ArrowArtboardCreated with Sketch.Title ChevronTitle ChevronIcon FacebookIcon LinkedinIcon Mail ContactPath LayerIcon MailPositive ArrowIcon PrintIcon Twitter
Bridges across the Yalu river connect the city of Dandong, Liaoning province, in northern China and the North Korean city of Sinuiju. North Korea had plans to build an unprecedented autonomous region in Sinuiju. (Getty Images) 
China up close

Chinese billionaire who plotted with North Korea pops up after 16 years

'Son' of Kim Jong Il went to jail after angering Beijing with capitalist plans

KATSUJI NAKAZAWA, Nikkei senior staff writer | China

TOKYO -- Sixteen years ago, North Korea was planning to create a Hong Kong-like special economic zone inside its borders to spur growth.

Adopting a "one country, two systems" formula, the Sinuiju zone on the northwestern frontier with China was to have full legislative, judicial and administrative autonomy.

So radical was the blueprint that the U.S. dollar was to be used as the region's currency, with the Japanese yen also accepted. Foreign nationals were to be allowed in without a visa.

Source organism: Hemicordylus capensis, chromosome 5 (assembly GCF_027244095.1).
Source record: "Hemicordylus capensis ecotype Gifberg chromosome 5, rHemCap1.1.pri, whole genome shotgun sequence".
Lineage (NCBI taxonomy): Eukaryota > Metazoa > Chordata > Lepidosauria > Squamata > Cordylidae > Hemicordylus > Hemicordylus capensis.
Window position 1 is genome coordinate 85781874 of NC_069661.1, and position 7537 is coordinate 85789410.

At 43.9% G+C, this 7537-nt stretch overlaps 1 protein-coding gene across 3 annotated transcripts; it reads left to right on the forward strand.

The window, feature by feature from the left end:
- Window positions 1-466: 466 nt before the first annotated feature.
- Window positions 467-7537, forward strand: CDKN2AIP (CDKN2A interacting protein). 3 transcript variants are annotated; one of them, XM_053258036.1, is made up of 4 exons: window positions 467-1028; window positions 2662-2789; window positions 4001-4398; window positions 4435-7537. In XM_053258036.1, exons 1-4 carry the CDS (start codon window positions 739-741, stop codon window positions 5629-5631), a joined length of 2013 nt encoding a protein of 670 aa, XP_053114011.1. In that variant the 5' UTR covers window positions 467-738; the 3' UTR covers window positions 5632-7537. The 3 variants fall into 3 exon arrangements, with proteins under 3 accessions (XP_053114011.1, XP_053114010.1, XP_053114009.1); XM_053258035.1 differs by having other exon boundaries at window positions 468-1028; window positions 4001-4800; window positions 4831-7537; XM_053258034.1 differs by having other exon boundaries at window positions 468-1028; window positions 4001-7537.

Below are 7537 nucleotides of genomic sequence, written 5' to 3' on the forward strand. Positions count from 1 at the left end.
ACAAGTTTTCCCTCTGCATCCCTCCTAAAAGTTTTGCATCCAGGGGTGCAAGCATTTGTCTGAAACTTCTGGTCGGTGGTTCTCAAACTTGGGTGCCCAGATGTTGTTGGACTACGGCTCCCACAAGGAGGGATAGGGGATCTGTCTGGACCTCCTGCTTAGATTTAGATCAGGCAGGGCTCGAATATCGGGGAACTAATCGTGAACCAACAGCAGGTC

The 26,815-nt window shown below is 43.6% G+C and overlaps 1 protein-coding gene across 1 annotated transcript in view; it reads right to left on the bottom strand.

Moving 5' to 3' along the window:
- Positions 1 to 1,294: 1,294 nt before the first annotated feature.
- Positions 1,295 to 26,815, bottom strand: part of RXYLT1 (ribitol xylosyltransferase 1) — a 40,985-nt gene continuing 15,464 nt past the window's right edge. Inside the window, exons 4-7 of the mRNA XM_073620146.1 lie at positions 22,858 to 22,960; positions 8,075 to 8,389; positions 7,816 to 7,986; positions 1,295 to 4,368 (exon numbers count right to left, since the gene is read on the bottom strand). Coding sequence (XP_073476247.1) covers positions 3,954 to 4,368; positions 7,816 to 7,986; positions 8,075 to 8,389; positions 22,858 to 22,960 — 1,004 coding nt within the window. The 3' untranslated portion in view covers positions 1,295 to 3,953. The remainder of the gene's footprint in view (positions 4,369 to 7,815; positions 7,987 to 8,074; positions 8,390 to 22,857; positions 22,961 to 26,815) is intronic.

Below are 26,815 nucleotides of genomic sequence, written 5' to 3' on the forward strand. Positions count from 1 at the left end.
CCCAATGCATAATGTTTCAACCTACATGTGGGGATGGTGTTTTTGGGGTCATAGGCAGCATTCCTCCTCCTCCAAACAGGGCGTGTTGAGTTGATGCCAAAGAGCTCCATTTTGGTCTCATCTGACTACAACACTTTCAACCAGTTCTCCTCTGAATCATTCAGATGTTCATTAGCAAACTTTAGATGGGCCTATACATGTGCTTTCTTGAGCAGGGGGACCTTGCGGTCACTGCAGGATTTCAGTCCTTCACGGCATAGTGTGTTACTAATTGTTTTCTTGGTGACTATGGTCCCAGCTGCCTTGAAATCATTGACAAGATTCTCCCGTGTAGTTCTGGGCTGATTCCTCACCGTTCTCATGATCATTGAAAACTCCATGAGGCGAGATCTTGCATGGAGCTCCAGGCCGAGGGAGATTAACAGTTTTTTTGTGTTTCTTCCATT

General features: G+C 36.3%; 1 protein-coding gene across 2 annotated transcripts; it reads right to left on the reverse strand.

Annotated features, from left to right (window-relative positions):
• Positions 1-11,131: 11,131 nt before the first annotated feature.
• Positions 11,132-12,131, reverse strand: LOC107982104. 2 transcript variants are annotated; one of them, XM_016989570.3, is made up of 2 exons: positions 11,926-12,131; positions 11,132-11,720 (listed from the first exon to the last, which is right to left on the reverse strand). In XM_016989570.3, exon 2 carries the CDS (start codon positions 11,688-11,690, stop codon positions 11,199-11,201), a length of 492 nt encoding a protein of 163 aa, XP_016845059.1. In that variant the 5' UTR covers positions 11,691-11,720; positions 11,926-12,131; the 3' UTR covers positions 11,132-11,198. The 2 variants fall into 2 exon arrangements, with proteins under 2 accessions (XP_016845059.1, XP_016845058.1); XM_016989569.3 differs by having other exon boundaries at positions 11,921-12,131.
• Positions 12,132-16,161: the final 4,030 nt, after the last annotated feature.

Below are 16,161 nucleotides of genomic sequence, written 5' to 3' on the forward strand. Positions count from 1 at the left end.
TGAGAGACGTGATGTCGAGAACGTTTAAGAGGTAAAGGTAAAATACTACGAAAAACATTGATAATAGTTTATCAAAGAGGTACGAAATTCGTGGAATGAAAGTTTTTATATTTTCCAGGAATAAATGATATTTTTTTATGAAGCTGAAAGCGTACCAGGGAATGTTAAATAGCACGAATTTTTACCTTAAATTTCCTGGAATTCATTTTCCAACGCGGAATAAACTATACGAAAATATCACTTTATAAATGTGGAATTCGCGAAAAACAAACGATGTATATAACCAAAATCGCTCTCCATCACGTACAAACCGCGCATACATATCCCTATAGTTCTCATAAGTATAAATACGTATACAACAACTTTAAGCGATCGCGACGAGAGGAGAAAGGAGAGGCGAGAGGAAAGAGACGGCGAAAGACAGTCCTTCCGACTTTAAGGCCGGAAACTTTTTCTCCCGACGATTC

To top it off, then-leader Kim Jong Il, the father of current North Korean leader Kim Jong Un, decided that eight of the 15 members of the "cabinet" of the Sinuiju special administrative region would be foreigners.

And the man Kim chose to lead the project was a Chinese-born Dutch businessman by the name of Yang Bin.

For reasons that will be explained later, Yang Bin was arrested in China before the Sinuiju project ever took off. He spent the next 14 years in a Chinese prison, a victim of the tense relationship between Pyongyang and Beijing. With no leader, the special administrative region plan was placed on the back burner, and North Korea turned its attention to its nuclear weapons program.

But this month, for the first time in 16 years, Yang was again seen in public. Taiwanese media reported that he had visited Taiwan to promote the development of the Sinuiju region.

The reappearance of the mysterious businessman offers a good opportunity to look back at the Sinuiju project, and why Beijing was so worried about it.